Greater Transparency on the Way
The new database, which allows searches by name of clinician and state, only includes payments made by 15 of the biggest pharmaceutical companies — which is up from 7 in 2010. Still, the total amount paid out to clinicians and researchers by these companies was more than $2 billion.
Although approximately half of the payments went towards research, one third of the remaining amount went towards speaker fees. Consulting, meals and travel, and educational materials accounted for the rest.
In addition, 15 of the 22 listed doctors spoke or consulted for Merck, 15 did this for Pfizer, and 14 did this for AstraZeneca.
Starting later this year, all makers of drugs and medical devices will be required to disclose payments to doctors as part of the Affordable Care Act. These disclosures are expected to be released beginning in September 2014.
When asked if the increasing level of transparency will affect acceptance of pharma payments, Dr. Scully said that a "wait and see" attitude is needed.
"It's an experiment in nature, if you will. We support and have been involved with the Sunshine Act and think it should help patients understand what's going on. But it'll be interesting to see what they think about this and whether they care as much as other people do."
Need for Clarity
Dr. Scully also noted that clinicians should be careful and transparent when giving sponsored speeches.
These talks usually contain slide presentations provided by pharmaceutical companies. In a recent story by ProPublica, Dr. Maletic, who is number 17 on the top receivers list, noted that this is required "to ensure compliance with federal rules."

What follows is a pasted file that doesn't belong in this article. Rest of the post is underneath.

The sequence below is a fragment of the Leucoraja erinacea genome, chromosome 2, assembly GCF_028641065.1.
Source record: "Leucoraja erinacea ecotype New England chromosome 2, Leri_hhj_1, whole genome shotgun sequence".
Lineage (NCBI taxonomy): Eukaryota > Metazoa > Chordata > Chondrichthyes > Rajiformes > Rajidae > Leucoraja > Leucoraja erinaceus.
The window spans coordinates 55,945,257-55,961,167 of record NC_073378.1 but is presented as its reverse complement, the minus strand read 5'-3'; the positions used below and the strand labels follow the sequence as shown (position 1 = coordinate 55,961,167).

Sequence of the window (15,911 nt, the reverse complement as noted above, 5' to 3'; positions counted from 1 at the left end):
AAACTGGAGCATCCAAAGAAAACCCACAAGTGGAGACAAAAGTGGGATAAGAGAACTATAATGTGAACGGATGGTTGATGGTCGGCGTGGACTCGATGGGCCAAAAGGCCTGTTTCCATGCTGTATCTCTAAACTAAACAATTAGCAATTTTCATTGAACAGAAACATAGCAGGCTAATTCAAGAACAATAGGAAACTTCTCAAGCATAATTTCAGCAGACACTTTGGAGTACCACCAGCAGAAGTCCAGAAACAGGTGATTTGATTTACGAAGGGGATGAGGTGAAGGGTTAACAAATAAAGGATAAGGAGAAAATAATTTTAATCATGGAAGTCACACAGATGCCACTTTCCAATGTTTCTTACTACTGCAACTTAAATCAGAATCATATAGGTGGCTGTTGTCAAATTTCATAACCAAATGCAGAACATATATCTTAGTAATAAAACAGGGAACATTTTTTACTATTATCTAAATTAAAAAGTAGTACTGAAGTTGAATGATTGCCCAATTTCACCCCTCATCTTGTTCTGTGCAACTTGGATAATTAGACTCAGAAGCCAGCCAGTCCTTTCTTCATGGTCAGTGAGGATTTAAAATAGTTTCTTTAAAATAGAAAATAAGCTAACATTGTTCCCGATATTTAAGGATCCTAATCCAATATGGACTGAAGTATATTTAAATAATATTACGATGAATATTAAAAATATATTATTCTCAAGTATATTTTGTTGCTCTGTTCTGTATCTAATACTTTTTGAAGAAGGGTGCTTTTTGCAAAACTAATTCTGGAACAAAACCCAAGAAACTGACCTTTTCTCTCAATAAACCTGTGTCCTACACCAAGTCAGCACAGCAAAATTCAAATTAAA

Nevertheless, Dr. Scully said that this information should be disclosed to audience members.
"This is not education as I understand it. If I'm being marketed to, I want to know that so I can judge what they're saying accordingly. That's an infomercial, and it's not the same to me as an educational program," he said.
"You can always learn something from someone who is marketing a drug to you. But if you have a third party that you're receiving something of value from, that complicates your relationship with the second party — especially if that second party is a patient. That sets up a whole ethical issue of being clear about who you are working for," added Dr. Scully.
"There's nothing wrong with working for a drug company. But that needs to be kept clear."
The newly updated Dollars for Docs interactive database was released online March 11, 2013.
Medscape Medical News © 2013 WebMD, LLC
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Cite this: Deborah Brauser. Psychiatrists Top List of Big Pharma Payments Again - Medscape - Mar 14, 2013.